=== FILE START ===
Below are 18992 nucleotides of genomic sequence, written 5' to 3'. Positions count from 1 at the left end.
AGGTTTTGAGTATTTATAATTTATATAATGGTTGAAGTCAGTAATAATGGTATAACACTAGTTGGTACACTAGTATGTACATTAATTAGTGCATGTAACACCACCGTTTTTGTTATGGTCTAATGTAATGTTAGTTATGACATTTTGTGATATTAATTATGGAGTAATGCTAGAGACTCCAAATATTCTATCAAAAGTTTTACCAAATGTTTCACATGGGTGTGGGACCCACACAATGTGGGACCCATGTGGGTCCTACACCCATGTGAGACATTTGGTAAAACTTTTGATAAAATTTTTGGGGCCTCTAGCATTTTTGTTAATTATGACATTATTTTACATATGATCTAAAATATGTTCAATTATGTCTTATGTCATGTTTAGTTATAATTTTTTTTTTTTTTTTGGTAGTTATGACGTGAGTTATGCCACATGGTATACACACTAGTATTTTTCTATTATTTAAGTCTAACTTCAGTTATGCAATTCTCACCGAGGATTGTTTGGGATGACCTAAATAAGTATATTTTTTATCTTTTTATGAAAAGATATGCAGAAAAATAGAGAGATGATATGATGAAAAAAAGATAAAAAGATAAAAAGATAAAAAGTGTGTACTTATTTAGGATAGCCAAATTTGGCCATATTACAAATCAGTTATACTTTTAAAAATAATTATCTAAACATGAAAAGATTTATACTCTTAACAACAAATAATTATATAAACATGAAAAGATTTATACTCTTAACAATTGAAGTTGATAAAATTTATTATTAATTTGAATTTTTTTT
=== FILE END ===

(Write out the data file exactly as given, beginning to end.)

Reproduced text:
Below are 18992 nucleotides of genomic sequence, written 5' to 3'. Positions count from 1 at the left end.
AGGTTTTGAGTATTTATAATTTATATAATGGTTGAAGTCAGTAATAATGGTATAACACTAGTTGGTACACTAGTATGTACATTAATTAGTGCATGTAACACCACCGTTTTTGTTATGGTCTAATGTAATGTTAGTTATGACATTTTGTGATATTAATTATGGAGTAATGCTAGAGACTCCAAATATTCTATCAAAAGTTTTACCAAATGTTTCACATGGGTGTGGGACCCACACAATGTGGGACCCATGTGGGTCCTACACCCATGTGAGACATTTGGTAAAACTTTTGATAAAATTTTTGGGGCCTCTAGCATTTTTGTTAATTATGACATTATTTTACATATGATCTAAAATATGTTCAATTATGTCTTATGTCATGTTTAGTTATAATTTTTTTTTTTTTTTTGGTAGTTATGACGTGAGTTATGCCACATGGTATACACACTAGTATTTTTCTATTATTTAAGTCTAACTTCAGTTATGCAATTCTCACCGAGGATTGTTTGGGATGACCTAAATAAGTATATTTTTTATCTTTTTATGAAAAGATATGCAGAAAAATAGAGAGATGATATGATGAAAAAAAGATAAAAAGATAAAAAGATAAAAAGTGTGTACTTATTTAGGATAGCCAAATTTGGCCATATTACAAATCAGTTATACTTTTAAAAATAATTATCTAAACATGAAAAGATTTATACTCTTAACAACAAATAATTATATAAACATGAAAAGATTTATACTCTTAACAATTGAAGTTGATAAAATTTATTATTAATTTGAATTTTTTTT